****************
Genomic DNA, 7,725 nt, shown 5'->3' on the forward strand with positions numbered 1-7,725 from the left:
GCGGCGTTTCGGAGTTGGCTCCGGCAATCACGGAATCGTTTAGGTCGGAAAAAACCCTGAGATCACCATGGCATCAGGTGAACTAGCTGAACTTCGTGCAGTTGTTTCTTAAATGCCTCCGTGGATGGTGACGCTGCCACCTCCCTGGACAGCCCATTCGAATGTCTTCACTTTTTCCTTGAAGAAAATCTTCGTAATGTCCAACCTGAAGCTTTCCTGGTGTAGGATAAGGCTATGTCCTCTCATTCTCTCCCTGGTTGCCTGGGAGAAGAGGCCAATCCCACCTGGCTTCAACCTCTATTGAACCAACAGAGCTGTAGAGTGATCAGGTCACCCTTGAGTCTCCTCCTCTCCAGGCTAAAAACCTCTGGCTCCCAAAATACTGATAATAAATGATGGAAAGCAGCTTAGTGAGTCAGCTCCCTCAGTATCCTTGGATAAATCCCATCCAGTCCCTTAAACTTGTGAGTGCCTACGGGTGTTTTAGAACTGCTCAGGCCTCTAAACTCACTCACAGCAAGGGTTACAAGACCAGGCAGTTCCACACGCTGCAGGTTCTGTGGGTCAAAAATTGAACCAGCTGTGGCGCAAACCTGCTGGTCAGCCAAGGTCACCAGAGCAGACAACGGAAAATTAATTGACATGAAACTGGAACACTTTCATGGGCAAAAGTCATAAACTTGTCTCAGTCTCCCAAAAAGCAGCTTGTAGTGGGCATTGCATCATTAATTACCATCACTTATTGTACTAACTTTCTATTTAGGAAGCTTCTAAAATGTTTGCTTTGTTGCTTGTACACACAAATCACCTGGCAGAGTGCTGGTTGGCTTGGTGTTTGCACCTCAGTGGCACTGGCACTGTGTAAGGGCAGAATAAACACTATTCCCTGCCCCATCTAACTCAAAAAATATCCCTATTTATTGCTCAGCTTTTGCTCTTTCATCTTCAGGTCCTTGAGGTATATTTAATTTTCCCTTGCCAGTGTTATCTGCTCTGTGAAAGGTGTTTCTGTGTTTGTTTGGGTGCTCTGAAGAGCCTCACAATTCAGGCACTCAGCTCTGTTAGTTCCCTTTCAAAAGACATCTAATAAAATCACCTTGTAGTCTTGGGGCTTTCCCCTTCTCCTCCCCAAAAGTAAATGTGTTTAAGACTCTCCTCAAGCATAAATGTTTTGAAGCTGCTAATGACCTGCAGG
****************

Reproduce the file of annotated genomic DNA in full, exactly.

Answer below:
Genomic DNA, 7,725 nt, shown 5'->3' on the forward strand with positions numbered 1-7,725 from the left:
GCGGCGTTTCGGAGTTGGCTCCGGCAATCACGGAATCGTTTAGGTCGGAAAAAACCCTGAGATCACCATGGCATCAGGTGAACTAGCTGAACTTCGTGCAGTTGTTTCTTAAATGCCTCCGTGGATGGTGACGCTGCCACCTCCCTGGACAGCCCATTCGAATGTCTTCACTTTTTCCTTGAAGAAAATCTTCGTAATGTCCAACCTGAAGCTTTCCTGGTGTAGGATAAGGCTATGTCCTCTCATTCTCTCCCTGGTTGCCTGGGAGAAGAGGCCAATCCCACCTGGCTTCAACCTCTATTGAACCAACAGAGCTGTAGAGTGATCAGGTCACCCTTGAGTCTCCTCCTCTCCAGGCTAAAAACCTCTGGCTCCCAAAATACTGATAATAAATGATGGAAAGCAGCTTAGTGAGTCAGCTCCCTCAGTATCCTTGGATAAATCCCATCCAGTCCCTTAAACTTGTGAGTGCCTACGGGTGTTTTAGAACTGCTCAGGCCTCTAAACTCACTCACAGCAAGGGTTACAAGACCAGGCAGTTCCACACGCTGCAGGTTCTGTGGGTCAAAAATTGAACCAGCTGTGGCGCAAACCTGCTGGTCAGCCAAGGTCACCAGAGCAGACAACGGAAAATTAATTGACATGAAACTGGAACACTTTCATGGGCAAAAGTCATAAACTTGTCTCAGTCTCCCAAAAAGCAGCTTGTAGTGGGCATTGCATCATTAATTACCATCACTTATTGTACTAACTTTCTATTTAGGAAGCTTCTAAAATGTTTGCTTTGTTGCTTGTACACACAAATCACCTGGCAGAGTGCTGGTTGGCTTGGTGTTTGCACCTCAGTGGCACTGGCACTGTGTAAGGGCAGAATAAACACTATTCCCTGCCCCATCTAACTCAAAAAATATCCCTATTTATTGCTCAGCTTTTGCTCTTTCATCTTCAGGTCCTTGAGGTATATTTAATTTTCCCTTGCCAGTGTTATCTGCTCTGTGAAAGGTGTTTCTGTGTTTGTTTGGGTGCTCTGAAGAGCCTCACAATTCAGGCACTCAGCTCTGTTAGTTCCCTTTCAAAAGACATCTAATAAAATCACCTTGTAGTCTTGGGGCTTTCCCCTTCTCCTCCCCAAAAGTAAATGTGTTTAAGACTCTCCTCAAGCATAAATGTTTTGAAGCTGCTAATGACCTGCAGG